Thursday, November 24

Thanksgiving Message: Humility

Happy Thanksgiving! 
Look at that platter of yumminess! (via

As the holiday season kicks off, I think we often forget how fortunate we are until Thanksgiving. Personally I am thankful for my very small family, my family's health and the ability to all be together and have a huge meal together. These are all simple things we take for granted but something we should keep in mind not just today or this holiday season, but all year long. With that I want to share a story with you that my mom has told me- a life lesson that taught her humility. 

About ten years ago, my parents decided to have a cookout with lots of people on Memorial Day. My mom being the worrier she is, kept thinking we may not have have enough food. So, as my father kept adding guests, my mom kept going back to the grocery store. As her trips increased, so did her frustration with my father and this "stupid" cookout. 

About her third trip in, which was on the day of the cookout, she was rushing through the grocery store to get more hotdogs, buns, etc. When she arrived at the register, while waiting, she immediately became frustrated that my father continued to invite people and she had to come back to the grocery once again. And that my father has no idea what it takes to have all these people over, blah, blah, blah. You know the deal. 

Then she looked up while standing in line and the man in front of her is buying the cheapest pack of hotdogs (no buns) and an off-brand coke. He then begins to pay for this very cheap meal with pennies. As the cashier patiently counts this man's pennies, it hits my mother. 

It's at that moment she realized this man was deaf and was probably paying with pennies because it was near the end of the month, and his meager social security check is gone.  While she stands there with all of her food, that pack of cheap hotdogs and cheap coke will be his holiday meal. He stuck his two pennies that were left into his breath mint tin, he carried as a wallet, and walked home. After he left, my mom praised the cashier for her patience with him. The cashier went on to explain that he came in there often and since she had been nice, he always went to her, no matter how long her line.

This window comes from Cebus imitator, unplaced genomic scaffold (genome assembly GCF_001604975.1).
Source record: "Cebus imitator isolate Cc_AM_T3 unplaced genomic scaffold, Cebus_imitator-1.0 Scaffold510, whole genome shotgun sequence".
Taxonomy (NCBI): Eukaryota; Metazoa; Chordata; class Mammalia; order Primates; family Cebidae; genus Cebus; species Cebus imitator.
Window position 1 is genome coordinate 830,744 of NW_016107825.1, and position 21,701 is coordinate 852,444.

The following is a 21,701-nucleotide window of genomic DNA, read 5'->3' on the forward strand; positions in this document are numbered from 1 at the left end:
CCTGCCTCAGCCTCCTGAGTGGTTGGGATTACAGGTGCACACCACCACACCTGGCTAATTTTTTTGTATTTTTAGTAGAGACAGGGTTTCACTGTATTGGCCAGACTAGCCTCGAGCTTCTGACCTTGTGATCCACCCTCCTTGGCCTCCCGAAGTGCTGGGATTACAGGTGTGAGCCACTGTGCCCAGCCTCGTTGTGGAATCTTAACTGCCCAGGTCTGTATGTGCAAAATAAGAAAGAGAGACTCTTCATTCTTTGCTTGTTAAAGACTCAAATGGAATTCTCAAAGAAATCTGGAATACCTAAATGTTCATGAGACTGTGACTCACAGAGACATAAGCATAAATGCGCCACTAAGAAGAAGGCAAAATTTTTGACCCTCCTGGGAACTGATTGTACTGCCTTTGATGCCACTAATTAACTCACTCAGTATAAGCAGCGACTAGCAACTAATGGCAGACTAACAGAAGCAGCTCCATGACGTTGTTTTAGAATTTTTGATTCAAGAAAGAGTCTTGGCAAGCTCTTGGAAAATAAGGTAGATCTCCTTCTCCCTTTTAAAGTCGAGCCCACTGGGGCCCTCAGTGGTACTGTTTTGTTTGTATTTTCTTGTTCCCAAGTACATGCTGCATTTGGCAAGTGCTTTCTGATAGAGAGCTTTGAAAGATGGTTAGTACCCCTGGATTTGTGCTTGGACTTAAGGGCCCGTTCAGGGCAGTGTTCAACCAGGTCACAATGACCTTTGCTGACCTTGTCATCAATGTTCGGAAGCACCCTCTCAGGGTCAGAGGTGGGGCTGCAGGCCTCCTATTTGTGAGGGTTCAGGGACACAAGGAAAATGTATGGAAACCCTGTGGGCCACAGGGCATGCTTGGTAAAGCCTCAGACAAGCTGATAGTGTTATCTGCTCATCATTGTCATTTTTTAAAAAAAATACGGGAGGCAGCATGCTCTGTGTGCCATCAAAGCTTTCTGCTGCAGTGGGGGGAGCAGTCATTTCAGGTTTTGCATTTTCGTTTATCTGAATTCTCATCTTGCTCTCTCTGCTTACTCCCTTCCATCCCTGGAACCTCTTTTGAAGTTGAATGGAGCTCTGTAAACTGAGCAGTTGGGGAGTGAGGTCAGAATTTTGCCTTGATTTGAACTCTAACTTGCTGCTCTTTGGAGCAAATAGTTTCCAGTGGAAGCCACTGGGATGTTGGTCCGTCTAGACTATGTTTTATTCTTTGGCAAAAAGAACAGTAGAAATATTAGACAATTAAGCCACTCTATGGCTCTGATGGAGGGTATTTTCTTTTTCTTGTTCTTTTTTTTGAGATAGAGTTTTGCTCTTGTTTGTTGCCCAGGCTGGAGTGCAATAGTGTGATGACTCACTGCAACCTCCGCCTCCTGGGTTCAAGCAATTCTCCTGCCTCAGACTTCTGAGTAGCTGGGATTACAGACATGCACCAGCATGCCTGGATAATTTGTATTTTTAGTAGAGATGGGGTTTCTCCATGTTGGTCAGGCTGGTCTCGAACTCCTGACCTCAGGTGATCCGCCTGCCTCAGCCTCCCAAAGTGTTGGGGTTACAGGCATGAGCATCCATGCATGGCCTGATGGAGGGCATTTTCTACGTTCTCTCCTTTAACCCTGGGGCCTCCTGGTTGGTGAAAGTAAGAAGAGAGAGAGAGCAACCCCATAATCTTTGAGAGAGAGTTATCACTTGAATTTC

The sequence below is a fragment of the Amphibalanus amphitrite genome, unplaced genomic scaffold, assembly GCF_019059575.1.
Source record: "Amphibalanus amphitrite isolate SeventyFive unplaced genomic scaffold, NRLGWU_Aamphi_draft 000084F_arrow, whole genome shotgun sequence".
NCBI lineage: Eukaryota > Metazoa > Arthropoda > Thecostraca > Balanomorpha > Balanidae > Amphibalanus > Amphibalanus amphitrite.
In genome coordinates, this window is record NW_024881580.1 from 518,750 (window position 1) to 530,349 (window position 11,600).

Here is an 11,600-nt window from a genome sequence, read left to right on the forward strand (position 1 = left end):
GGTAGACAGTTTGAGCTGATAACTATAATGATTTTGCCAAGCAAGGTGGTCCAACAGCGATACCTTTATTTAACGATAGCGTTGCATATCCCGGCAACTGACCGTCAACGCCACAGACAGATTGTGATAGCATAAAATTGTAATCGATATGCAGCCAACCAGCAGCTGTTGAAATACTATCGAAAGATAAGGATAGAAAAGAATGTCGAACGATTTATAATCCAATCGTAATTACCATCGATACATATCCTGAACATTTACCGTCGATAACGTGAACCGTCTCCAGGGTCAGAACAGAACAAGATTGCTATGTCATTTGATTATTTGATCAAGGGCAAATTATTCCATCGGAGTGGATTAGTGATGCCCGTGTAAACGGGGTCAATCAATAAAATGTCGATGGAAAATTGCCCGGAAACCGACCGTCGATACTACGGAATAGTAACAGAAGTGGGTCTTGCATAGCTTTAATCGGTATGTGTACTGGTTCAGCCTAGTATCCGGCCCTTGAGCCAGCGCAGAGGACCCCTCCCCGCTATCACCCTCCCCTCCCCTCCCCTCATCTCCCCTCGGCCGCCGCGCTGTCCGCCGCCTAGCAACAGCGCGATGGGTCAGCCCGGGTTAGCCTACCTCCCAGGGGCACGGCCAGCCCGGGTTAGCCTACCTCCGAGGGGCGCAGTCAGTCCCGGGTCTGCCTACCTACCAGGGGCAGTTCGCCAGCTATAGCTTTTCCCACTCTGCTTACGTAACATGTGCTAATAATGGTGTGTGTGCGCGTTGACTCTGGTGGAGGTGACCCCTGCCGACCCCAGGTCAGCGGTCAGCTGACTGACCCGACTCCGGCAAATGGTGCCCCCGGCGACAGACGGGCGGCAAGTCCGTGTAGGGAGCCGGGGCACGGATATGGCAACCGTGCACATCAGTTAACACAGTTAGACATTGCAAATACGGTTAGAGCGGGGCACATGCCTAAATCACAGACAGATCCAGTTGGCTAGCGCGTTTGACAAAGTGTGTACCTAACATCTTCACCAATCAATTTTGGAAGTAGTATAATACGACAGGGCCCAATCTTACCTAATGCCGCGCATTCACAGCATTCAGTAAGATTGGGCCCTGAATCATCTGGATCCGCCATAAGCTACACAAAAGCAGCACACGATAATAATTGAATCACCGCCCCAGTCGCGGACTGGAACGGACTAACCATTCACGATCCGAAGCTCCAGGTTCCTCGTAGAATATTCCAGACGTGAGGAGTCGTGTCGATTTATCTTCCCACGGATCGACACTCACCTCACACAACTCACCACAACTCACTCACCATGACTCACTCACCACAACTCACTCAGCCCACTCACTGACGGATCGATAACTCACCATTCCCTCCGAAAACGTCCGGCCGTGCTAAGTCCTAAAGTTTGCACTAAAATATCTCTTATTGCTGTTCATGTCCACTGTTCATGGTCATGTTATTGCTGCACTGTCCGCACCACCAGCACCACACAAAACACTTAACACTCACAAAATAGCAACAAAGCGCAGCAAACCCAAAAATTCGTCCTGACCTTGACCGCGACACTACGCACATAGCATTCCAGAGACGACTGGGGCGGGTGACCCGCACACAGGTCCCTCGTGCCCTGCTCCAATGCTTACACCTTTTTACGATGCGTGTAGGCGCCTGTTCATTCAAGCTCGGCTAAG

My mom is humbled to say the least! There she stood frustrated at having to come back to the grocery for the third time to get more food because my dad kept asking more people over, while this man barely had enough money to pay for his hotdogs and coke. 

Moral of the story: Sometimes we get so caught up in our own lives- the doing, thinking, planning- we forget to focus on the things that really matter. So as this holiday season kicks off, I hope that you can remember this story when you feel overwhelmed and stressed.

Oh and a pearl of wisdom. If you decide to go shopping tomorrow, be kind to your sales associate and the people they are having to help. While you are shopping with your family/friends having fun, they are working 10-12 hours shifts with 30 minute lunches dealing with all kinds. Remember to be patient and be kind- it'll go far.

As always, hope you enjoyed and thanks for reading! 

- Allie

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